While the Heaven’s Gate cult was against suicide from a traditional perspective (ie. to end suffering), they used it as a method to “turn against the Next Level when it is being offered”. 6 To the members of the cult, the body was a vehicle and the appearance of the Hale-Bop comet was the sign that they waited for, to escape from the earth in a suicide pact so that they could transcend to the ‘Next Level’.

According to Applewhite, he was a transcended master that had evolved on this earth, and he compared himself to Jesus who he claimed was also a transcended master. The group believed that the earth was going to be destroyed because it’s inhabitants refused to evolve to the Next Level.7

Marshall had always lived a troubled life. In the 70’s he checked himself into a mental hospital under the personal belief that homosexual urges and voices were guiding his life. When he was released from the hospital his beliefs had become worse, and he castrated himself in an attempt to rid himself of his homosexual urges. According to Louis Jolyon West, professor of psychiatry at the University of California at Los Angeles, Marshall was “delusional, sexually repressed and suffering from clinical paranoia.” 8

The Heavens Gate group began in the 1970’s after Marshall had a life changing experience when he suffered a heart attack and nearly died. During this time, Marshall believed that he had seen a vision of the afterlife. He identified with his nurse caretaker Bonnie Nettles, as part of the larger plan that Marshall believed was outlined in the book of Revelation of the bible, choosing her as one of the chosen ones. She gradually began to believe Marshall’s story and they became very close. Bonnie and Marshall shared a platonic relationship.9

They joined forces and worked together, building a spiritual bookstore that eventually failed. However they were determined to spread the message that Marshall believed in, and they decided to travel across the country and gather chosen members into their fold. For many years they worked to recruit members, and it was Bonnie’s death by cancer in 1985 that finally separated them. By then the cult had grown to a large size and was organized into a tight-knit group that lived together, separated from the outside world.

Marshall demanded of his members that they should live a simple life that was free from the burdens of the outside world. His members were forbidden to see family and friends, and he also required six of his male associates to castrate themselves just as Marshall had done. Members of the group were forbidden to express any kind of sexuality.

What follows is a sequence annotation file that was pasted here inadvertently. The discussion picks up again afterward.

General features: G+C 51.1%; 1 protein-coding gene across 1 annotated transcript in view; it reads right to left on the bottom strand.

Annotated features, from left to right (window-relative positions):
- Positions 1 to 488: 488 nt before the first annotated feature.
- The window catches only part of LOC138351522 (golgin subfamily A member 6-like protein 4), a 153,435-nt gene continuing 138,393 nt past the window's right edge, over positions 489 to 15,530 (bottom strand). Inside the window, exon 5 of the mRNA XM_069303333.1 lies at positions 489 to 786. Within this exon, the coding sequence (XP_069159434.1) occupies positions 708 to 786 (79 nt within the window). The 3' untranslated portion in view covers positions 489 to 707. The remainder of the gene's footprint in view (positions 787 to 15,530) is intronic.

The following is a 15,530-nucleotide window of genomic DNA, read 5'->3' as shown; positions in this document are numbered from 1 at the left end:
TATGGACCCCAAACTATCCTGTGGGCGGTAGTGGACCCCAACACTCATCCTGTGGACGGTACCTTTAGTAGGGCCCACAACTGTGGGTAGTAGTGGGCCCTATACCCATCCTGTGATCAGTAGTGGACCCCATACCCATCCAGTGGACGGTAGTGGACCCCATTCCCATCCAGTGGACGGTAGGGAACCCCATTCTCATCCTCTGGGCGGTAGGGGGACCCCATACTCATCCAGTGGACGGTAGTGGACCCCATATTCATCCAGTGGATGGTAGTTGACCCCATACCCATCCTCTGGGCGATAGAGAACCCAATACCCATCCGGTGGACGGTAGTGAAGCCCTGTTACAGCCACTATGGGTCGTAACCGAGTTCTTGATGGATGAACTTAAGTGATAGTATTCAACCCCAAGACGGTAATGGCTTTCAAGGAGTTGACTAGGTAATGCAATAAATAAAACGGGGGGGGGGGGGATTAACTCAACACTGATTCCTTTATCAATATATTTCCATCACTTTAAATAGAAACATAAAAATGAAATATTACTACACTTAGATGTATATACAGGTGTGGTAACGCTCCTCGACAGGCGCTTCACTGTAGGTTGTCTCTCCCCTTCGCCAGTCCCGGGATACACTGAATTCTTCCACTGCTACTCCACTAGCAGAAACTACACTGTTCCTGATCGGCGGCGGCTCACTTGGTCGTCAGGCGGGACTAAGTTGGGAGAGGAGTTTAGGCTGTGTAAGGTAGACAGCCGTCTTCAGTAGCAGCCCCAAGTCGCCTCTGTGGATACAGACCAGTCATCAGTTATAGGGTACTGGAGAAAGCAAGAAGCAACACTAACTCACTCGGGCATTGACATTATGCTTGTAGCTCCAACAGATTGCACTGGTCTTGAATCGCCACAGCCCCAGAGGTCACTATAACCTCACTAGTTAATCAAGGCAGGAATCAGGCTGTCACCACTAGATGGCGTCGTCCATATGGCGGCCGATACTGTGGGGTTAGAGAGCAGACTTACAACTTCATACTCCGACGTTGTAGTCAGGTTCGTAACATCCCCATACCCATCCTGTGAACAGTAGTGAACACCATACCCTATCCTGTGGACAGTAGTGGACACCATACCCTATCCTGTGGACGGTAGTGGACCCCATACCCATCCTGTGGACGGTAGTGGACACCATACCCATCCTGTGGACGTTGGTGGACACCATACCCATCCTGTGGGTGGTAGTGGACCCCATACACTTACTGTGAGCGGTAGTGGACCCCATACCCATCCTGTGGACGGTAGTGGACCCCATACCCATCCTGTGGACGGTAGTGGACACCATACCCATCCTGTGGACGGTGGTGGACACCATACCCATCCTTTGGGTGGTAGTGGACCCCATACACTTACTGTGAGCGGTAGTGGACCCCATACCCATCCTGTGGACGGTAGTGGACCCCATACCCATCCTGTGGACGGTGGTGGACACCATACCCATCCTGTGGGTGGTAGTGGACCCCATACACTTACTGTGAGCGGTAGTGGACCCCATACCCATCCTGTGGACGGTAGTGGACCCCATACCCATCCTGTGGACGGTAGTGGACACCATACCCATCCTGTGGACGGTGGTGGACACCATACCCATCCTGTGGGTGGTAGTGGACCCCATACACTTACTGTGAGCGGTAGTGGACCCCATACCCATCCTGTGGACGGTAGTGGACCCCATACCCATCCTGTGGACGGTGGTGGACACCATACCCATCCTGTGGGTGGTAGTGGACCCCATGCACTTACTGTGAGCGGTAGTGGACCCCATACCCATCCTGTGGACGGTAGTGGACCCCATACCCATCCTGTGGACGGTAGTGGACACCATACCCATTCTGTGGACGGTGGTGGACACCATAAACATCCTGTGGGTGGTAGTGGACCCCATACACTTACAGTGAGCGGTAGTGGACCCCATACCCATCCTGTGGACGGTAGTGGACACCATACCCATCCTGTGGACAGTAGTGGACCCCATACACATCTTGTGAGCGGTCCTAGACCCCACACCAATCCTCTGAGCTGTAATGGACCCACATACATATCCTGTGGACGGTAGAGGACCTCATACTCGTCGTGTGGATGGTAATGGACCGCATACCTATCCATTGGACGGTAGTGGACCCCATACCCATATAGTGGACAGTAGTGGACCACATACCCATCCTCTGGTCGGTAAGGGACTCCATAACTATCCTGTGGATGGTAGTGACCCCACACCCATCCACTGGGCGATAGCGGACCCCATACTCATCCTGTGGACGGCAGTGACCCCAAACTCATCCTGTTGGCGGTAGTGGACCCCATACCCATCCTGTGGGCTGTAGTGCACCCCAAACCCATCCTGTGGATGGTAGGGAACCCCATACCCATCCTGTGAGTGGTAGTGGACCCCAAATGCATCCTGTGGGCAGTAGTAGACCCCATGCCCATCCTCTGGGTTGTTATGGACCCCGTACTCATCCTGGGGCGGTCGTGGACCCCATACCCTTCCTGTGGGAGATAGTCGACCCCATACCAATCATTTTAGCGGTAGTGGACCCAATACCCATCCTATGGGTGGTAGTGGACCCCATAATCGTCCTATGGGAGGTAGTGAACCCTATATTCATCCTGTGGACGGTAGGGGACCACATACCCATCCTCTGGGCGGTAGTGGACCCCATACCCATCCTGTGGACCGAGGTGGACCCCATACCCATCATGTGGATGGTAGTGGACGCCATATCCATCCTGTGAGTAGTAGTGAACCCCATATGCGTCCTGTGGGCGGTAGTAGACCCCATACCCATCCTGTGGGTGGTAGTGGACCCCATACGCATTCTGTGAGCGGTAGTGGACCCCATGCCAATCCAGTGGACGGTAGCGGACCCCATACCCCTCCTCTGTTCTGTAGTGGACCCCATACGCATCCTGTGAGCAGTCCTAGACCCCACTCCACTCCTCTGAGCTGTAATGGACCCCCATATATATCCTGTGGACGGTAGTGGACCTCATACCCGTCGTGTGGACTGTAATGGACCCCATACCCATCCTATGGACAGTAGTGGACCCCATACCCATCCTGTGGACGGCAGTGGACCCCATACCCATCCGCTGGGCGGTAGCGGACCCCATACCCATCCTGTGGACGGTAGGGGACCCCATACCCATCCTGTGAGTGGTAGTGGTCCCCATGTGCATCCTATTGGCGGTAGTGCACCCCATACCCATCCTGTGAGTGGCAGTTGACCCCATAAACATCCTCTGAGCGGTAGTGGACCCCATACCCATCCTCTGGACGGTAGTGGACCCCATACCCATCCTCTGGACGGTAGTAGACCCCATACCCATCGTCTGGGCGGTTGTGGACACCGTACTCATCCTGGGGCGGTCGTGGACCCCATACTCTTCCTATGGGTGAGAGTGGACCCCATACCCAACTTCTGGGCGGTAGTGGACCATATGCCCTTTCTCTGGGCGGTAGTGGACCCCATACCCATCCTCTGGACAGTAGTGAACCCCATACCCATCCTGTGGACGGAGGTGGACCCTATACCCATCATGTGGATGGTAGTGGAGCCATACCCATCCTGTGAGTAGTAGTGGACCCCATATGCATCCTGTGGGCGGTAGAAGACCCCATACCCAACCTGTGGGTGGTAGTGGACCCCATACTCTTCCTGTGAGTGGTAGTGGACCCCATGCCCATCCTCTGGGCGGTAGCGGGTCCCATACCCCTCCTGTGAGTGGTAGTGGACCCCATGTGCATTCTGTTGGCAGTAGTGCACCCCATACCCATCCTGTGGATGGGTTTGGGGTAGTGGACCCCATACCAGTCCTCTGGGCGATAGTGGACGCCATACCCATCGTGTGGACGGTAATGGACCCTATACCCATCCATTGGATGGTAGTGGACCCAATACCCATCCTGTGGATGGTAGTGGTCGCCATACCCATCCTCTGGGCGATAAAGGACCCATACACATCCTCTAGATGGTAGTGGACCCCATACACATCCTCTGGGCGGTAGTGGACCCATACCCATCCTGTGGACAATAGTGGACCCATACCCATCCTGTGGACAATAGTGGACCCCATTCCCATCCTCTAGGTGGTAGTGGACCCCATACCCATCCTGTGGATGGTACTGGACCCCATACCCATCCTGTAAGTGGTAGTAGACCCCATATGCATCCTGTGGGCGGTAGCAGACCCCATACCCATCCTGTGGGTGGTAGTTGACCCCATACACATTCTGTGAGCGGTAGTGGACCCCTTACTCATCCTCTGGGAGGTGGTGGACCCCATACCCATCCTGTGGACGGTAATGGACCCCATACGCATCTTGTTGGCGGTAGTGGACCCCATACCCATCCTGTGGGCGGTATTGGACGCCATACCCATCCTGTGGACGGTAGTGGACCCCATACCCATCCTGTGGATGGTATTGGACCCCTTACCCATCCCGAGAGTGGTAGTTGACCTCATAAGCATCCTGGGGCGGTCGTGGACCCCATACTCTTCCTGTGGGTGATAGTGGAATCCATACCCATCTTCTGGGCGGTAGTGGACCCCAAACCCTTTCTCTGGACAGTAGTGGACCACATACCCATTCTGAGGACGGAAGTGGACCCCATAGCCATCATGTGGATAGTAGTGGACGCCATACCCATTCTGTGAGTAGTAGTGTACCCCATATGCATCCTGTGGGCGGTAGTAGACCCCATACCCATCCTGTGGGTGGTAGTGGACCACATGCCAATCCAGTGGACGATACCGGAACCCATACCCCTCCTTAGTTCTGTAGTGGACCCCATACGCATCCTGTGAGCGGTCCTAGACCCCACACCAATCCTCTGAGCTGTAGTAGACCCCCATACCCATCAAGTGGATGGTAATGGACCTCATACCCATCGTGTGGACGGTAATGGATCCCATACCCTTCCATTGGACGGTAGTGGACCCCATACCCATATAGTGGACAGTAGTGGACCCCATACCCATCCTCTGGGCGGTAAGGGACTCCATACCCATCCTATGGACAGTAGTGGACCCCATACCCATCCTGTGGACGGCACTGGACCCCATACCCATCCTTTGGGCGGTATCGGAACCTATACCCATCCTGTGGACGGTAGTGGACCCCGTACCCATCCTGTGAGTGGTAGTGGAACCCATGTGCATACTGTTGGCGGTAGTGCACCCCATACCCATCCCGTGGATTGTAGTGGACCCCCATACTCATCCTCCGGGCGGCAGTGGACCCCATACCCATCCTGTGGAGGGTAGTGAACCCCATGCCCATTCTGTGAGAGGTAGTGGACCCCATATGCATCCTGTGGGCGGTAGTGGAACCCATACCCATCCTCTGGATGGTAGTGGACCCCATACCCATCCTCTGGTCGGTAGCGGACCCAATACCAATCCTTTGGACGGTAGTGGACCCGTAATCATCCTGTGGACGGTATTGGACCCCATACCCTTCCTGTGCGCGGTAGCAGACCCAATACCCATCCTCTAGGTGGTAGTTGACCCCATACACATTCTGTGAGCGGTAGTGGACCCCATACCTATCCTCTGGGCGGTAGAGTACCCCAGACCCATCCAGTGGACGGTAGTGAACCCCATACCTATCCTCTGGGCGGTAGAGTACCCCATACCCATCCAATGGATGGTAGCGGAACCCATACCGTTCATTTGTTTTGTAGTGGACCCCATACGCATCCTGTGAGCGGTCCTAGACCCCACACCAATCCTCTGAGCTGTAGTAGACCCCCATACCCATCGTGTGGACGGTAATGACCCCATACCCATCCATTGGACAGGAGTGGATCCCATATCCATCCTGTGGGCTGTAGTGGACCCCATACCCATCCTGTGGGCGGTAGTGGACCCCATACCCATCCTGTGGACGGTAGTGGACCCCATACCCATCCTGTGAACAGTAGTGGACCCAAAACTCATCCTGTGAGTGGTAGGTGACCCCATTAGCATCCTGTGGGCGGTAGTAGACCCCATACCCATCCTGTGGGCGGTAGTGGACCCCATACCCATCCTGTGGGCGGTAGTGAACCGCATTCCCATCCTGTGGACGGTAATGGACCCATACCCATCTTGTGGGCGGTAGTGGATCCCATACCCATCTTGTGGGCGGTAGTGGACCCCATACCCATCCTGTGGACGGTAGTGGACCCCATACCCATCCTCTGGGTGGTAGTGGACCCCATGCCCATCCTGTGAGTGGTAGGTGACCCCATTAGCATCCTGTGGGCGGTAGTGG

The 39 members of the cult committed suicide in a house in San Diego. When the Hale-Bop comet appeared on March 26, 1997, it was a sign that it was time to transcend to another world. according to Marshall’s directions, they gathered together and ingested phenobarbital and alcohol and suffocated themselves. Their heads were covered with a purple shroud.

According to the videotapes of the members before the suicide, they were willing to end their lives, without even thinking twice. Marshall had convinced them that he was an incarnation of Jesus and without him they could not transcend into the next world.

From the New York Times Website: “We couldn’t be happier about what we’re going to do, one woman said, her voice choking a bit but her face anything but sad. Another woman, smiling, added, ”We are all happy to be doing what we are doing.”10

The Dangerous Appeal of Cults

While it may seem that people are foolish for joining cults, the truth is that people who do join cults come from all walks of life, and all ranges of intelligence. It seems crazy that what would seem to be normally adjusted people who have family and friends, are willing to give up everything that they know and love to enter into a dangerous and often abusive relationship with a cult leader.

What brings people into the cult is the leader’s ability to to manipulate the members in many ways, particularly through emotion. A cult leader is charismatic and is able to pitch their story to whomever will listen, as they deliver promises and make demands.

So what are some of the signs that a cult is dangerous or controlling? There are a few key ideas that Isaac Bonewits wrote about in 1979, in an essay called the ABCDEF scale that determines the dangerousness of a cult. Let’s review some of these (excellent) ideas inspired by this essay by Bonewits: (this is my interpretation of his scale)

    • When a cult leader enforces their control by deciding who is entitled to what and why; when a leader uses their power in an abusive way; when there is no clear organization, the roles of leadership are false or unclear, and there is only the cult leader who maintains control, even though leadership may be appointed, the leader has the final say.